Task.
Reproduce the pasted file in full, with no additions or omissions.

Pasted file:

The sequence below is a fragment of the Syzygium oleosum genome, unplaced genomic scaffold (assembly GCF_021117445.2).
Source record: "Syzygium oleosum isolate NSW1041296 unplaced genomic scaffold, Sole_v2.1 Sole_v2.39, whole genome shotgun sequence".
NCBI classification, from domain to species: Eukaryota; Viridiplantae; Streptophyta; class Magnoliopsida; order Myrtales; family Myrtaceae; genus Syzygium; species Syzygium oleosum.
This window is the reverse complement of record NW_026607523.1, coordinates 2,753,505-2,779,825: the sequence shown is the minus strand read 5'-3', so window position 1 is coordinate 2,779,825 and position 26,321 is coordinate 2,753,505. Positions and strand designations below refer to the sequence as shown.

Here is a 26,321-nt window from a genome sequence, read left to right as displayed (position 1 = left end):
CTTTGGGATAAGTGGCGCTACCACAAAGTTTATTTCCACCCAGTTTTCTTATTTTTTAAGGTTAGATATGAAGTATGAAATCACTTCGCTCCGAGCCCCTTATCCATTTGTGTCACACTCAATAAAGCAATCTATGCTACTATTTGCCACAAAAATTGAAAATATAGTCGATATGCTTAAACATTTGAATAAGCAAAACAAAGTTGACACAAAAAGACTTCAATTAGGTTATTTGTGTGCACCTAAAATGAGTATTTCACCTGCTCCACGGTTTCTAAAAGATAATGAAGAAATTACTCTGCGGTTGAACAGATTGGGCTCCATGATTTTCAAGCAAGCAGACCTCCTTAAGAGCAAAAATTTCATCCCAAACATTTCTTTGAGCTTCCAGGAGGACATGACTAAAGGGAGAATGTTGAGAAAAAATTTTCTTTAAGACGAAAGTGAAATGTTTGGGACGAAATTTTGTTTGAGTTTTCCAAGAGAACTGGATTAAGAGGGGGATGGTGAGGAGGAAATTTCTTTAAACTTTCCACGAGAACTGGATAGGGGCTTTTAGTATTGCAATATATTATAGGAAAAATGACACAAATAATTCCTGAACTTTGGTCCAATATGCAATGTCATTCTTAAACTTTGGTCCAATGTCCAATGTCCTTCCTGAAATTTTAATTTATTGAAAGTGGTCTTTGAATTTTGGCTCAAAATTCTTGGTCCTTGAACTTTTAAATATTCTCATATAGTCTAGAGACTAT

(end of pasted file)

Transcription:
The sequence below is a fragment of the Syzygium oleosum genome, unplaced genomic scaffold (assembly GCF_021117445.2).
Source record: "Syzygium oleosum isolate NSW1041296 unplaced genomic scaffold, Sole_v2.1 Sole_v2.39, whole genome shotgun sequence".
NCBI classification, from domain to species: Eukaryota; Viridiplantae; Streptophyta; class Magnoliopsida; order Myrtales; family Myrtaceae; genus Syzygium; species Syzygium oleosum.
This window is the reverse complement of record NW_026607523.1, coordinates 2,753,505-2,779,825: the sequence shown is the minus strand read 5'-3', so window position 1 is coordinate 2,779,825 and position 26,321 is coordinate 2,753,505. Positions and strand designations below refer to the sequence as shown.

Here is a 26,321-nt window from a genome sequence, read left to right as displayed (position 1 = left end):
CTTTGGGATAAGTGGCGCTACCACAAAGTTTATTTCCACCCAGTTTTCTTATTTTTTAAGGTTAGATATGAAGTATGAAATCACTTCGCTCCGAGCCCCTTATCCATTTGTGTCACACTCAATAAAGCAATCTATGCTACTATTTGCCACAAAAATTGAAAATATAGTCGATATGCTTAAACATTTGAATAAGCAAAACAAAGTTGACACAAAAAGACTTCAATTAGGTTATTTGTGTGCACCTAAAATGAGTATTTCACCTGCTCCACGGTTTCTAAAAGATAATGAAGAAATTACTCTGCGGTTGAACAGATTGGGCTCCATGATTTTCAAGCAAGCAGACCTCCTTAAGAGCAAAAATTTCATCCCAAACATTTCTTTGAGCTTCCAGGAGGACATGACTAAAGGGAGAATGTTGAGAAAAAATTTTCTTTAAGACGAAAGTGAAATGTTTGGGACGAAATTTTGTTTGAGTTTTCCAAGAGAACTGGATTAAGAGGGGGATGGTGAGGAGGAAATTTCTTTAAACTTTCCACGAGAACTGGATAGGGGCTTTTAGTATTGCAATATATTATAGGAAAAATGACACAAATAATTCCTGAACTTTGGTCCAATATGCAATGTCATTCTTAAACTTTGGTCCAATGTCCAATGTCCTTCCTGAAATTTTAATTTATTGAAAGTGGTCTTTGAATTTTGGCTCAAAATTCTTGGTCCTTGAACTTTTAAATATTCTCATATAGTCTAGAGACTAT